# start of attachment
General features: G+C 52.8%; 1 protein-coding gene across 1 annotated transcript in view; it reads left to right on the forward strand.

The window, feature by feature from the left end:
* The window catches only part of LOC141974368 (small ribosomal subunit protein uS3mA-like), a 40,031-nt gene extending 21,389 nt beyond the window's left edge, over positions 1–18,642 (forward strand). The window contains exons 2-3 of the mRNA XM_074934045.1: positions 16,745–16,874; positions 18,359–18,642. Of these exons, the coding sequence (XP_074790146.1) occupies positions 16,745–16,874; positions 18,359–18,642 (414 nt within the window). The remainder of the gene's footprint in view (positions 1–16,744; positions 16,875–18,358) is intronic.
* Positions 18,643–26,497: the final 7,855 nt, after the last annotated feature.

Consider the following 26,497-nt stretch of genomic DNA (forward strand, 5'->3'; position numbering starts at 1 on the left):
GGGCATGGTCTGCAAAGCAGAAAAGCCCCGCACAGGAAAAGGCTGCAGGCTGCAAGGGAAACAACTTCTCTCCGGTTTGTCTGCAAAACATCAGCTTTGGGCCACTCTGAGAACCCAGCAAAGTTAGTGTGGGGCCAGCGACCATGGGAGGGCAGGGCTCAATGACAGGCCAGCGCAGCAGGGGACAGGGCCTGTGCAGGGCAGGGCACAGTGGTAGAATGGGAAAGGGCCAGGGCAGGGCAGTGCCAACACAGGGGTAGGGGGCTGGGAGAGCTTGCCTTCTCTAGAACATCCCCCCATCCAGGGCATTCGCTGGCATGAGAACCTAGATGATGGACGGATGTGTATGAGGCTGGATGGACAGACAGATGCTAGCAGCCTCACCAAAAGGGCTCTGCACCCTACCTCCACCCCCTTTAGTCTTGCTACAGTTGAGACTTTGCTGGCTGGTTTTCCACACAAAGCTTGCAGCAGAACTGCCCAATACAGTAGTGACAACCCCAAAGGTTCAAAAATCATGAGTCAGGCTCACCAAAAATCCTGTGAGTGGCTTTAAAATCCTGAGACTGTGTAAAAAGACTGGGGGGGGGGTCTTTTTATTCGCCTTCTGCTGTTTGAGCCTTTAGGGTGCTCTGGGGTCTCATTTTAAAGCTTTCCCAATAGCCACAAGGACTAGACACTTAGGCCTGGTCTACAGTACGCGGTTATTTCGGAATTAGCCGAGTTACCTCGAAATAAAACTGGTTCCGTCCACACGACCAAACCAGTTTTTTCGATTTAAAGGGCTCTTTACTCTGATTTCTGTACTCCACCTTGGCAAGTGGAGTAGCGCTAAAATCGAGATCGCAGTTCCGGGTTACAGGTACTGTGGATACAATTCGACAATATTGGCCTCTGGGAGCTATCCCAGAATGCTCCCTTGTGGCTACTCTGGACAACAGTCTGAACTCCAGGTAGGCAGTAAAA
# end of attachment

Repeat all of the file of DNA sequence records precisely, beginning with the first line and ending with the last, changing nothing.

General features: G+C 52.8%; 1 protein-coding gene across 1 annotated transcript in view; it reads left to right on the forward strand.

The window, feature by feature from the left end:
* The window catches only part of LOC141974368 (small ribosomal subunit protein uS3mA-like), a 40,031-nt gene extending 21,389 nt beyond the window's left edge, over positions 1–18,642 (forward strand). The window contains exons 2-3 of the mRNA XM_074934045.1: positions 16,745–16,874; positions 18,359–18,642. Of these exons, the coding sequence (XP_074790146.1) occupies positions 16,745–16,874; positions 18,359–18,642 (414 nt within the window). The remainder of the gene's footprint in view (positions 1–16,744; positions 16,875–18,358) is intronic.
* Positions 18,643–26,497: the final 7,855 nt, after the last annotated feature.

Consider the following 26,497-nt stretch of genomic DNA (forward strand, 5'->3'; position numbering starts at 1 on the left):
GGGCATGGTCTGCAAAGCAGAAAAGCCCCGCACAGGAAAAGGCTGCAGGCTGCAAGGGAAACAACTTCTCTCCGGTTTGTCTGCAAAACATCAGCTTTGGGCCACTCTGAGAACCCAGCAAAGTTAGTGTGGGGCCAGCGACCATGGGAGGGCAGGGCTCAATGACAGGCCAGCGCAGCAGGGGACAGGGCCTGTGCAGGGCAGGGCACAGTGGTAGAATGGGAAAGGGCCAGGGCAGGGCAGTGCCAACACAGGGGTAGGGGGCTGGGAGAGCTTGCCTTCTCTAGAACATCCCCCCATCCAGGGCATTCGCTGGCATGAGAACCTAGATGATGGACGGATGTGTATGAGGCTGGATGGACAGACAGATGCTAGCAGCCTCACCAAAAGGGCTCTGCACCCTACCTCCACCCCCTTTAGTCTTGCTACAGTTGAGACTTTGCTGGCTGGTTTTCCACACAAAGCTTGCAGCAGAACTGCCCAATACAGTAGTGACAACCCCAAAGGTTCAAAAATCATGAGTCAGGCTCACCAAAAATCCTGTGAGTGGCTTTAAAATCCTGAGACTGTGTAAAAAGACTGGGGGGGGGGTCTTTTTATTCGCCTTCTGCTGTTTGAGCCTTTAGGGTGCTCTGGGGTCTCATTTTAAAGCTTTCCCAATAGCCACAAGGACTAGACACTTAGGCCTGGTCTACAGTACGCGGTTATTTCGGAATTAGCCGAGTTACCTCGAAATAAAACTGGTTCCGTCCACACGACCAAACCAGTTTTTTCGATTTAAAGGGCTCTTTACTCTGATTTCTGTACTCCACCTTGGCAAGTGGAGTAGCGCTAAAATCGAGATCGCAGTTCCGGGTTACAGGTACTGTGGATACAATTCGACAATATTGGCCTCTGGGAGCTATCCCAGAATGCTCCCTTGTGGCTACTCTGGACAACAGTCTGAACTCCAGGTAGGCAGTAAAA